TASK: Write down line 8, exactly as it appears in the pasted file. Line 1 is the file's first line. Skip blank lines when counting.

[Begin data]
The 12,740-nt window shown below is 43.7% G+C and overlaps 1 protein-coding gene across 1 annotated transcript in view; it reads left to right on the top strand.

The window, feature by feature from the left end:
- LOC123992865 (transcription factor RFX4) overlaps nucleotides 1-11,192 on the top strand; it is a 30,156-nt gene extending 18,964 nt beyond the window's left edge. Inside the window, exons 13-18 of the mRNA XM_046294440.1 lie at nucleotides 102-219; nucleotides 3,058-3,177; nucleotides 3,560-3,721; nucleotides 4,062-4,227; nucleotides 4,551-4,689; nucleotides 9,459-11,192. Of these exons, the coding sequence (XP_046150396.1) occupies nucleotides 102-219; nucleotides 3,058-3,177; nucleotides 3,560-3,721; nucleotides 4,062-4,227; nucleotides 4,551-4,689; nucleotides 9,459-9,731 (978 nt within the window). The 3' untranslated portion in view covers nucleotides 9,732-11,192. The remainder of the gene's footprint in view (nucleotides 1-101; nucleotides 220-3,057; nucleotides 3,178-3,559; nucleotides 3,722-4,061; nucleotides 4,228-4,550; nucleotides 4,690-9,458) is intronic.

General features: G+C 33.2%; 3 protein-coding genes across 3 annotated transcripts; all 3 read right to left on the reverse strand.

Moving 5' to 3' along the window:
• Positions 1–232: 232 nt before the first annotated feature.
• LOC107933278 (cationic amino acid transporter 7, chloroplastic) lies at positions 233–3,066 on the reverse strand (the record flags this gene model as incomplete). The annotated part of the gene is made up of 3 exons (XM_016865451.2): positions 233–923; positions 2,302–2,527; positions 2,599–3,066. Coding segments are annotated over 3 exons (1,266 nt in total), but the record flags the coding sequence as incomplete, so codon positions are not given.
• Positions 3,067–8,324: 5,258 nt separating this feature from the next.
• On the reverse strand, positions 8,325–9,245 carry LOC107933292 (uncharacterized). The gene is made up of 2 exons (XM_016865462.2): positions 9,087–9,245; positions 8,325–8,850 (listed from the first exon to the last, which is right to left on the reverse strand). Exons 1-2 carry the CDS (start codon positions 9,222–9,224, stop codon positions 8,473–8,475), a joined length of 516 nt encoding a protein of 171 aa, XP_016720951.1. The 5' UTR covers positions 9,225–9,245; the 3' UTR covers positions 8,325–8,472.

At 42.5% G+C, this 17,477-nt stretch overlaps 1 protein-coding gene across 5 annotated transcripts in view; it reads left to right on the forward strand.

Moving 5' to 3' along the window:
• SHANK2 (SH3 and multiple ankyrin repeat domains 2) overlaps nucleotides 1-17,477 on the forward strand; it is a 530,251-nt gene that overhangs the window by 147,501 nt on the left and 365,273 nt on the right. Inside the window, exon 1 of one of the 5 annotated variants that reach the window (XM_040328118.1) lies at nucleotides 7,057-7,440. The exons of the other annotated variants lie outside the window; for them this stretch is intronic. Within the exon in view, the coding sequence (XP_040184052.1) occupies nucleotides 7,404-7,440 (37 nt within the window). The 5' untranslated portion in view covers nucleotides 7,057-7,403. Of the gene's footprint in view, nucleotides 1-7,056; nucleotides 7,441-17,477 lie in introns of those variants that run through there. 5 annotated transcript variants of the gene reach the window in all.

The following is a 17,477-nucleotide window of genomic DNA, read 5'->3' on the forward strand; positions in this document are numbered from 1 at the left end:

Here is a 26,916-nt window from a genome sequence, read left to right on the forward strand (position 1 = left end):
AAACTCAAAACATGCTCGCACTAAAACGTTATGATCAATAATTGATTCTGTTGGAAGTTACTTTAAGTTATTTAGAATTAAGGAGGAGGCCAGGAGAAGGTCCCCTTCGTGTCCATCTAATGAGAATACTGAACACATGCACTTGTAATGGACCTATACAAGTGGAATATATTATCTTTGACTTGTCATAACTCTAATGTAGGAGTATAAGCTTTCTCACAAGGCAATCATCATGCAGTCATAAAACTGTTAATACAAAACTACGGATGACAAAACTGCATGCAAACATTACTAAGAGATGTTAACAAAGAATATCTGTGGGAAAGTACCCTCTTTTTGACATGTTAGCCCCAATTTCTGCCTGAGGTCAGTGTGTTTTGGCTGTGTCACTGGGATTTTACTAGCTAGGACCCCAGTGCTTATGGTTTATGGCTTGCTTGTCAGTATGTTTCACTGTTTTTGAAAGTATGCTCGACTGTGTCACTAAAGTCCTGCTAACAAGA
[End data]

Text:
• Positions 3,067–8,324: 5,258 nt separating this feature from the next.